OUR IDEAS ARE MORE POWERFUL THAN YOUR IDEAS


Flying s o l o

Over the town (1918), Marc Chagall / Solo, Iyaz


Shared from flyartproductions

I'm a night owl. I typically spend my twilight hours in deep thought. Sometimes it's about work, other times it's about side projects, or the wedding. The question I keep asking myself, no matter what it is I'm thinking about, is the same: "What's the big idea?"

According to Joshua Wolf Shenk's new book (my current read), Powers of Two, the big idea may be me just getting out of my own head and finding my other creative half:

How do we account for the emergence of a good idea—the movement from chaos to clarity?

The dominant idea today is that, because creativity resides within the individual, we best expose it by telling stories of those rare geniuses—the ones who made the Sistine Chapel or Hamlet, the light bulb or the iPod. This model basically follows the declaration made by Thomas Carlyle in the 1840s: “The history of the world is but the biography of great men.”[...]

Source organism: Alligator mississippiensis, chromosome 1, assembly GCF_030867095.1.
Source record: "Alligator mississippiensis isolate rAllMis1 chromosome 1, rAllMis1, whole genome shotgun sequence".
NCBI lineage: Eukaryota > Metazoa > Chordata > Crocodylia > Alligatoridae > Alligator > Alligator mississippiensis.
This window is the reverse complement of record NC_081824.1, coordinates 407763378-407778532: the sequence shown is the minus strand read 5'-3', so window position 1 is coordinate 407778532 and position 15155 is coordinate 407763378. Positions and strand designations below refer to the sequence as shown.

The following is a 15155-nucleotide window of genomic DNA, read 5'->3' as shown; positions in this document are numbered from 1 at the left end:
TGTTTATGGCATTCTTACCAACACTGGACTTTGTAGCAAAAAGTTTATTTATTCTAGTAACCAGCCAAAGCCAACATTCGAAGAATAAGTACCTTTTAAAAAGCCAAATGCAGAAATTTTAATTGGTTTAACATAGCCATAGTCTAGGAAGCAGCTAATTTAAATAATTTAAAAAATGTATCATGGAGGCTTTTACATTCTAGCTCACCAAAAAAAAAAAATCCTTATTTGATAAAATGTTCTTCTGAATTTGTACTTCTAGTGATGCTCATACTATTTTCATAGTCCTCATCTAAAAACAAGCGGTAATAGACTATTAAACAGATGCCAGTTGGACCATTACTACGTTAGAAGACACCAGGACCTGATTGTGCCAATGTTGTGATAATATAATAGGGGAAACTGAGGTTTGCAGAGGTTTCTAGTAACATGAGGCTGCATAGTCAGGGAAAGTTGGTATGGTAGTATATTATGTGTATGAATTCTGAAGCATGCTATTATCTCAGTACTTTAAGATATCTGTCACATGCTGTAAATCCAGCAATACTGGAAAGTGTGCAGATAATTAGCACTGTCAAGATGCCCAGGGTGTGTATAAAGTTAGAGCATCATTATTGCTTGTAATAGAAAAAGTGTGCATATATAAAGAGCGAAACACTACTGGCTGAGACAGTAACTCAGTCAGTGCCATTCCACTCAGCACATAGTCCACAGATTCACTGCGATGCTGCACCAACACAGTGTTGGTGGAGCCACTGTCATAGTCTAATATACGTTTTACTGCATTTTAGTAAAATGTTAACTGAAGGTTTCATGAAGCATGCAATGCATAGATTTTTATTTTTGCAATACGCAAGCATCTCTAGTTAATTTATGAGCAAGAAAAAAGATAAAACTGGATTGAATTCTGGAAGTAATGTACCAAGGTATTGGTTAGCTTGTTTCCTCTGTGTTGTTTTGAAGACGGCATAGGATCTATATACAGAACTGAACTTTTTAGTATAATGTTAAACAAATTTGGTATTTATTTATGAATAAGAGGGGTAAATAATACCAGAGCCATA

Fortunately, there’s a way to understand the social nature of creativity that is both true and useful. It’s the story of the creative pair.
— Joshua Wolf Shenk, "Powers of Two"

Shenk goes on to say that he found that there are a few types of creative pairs:

  1. Known: Creative pairs in which both become famous (Ex: John Lennon and Paul McCartney; Steve Jobs and Steve Wozniak).
  2. Hidden: Where one partner becomes famous while the other fades into the background (Ex: Vincent Van Gogh's brother, Theo; Ronald Wayne, the third co-founder of Apple who bailed out early).
  3. Rivalries: Where your creative partner is also your competition, not necessarily directly working together, but pushing one another to excel (Ex: Ann Landers and Dear Abby; C. S. Lewis and J.R.R. Tolkien).

So, will I be getting more sleep? Probably not. But, I could use a thinkin' buddy. Interested?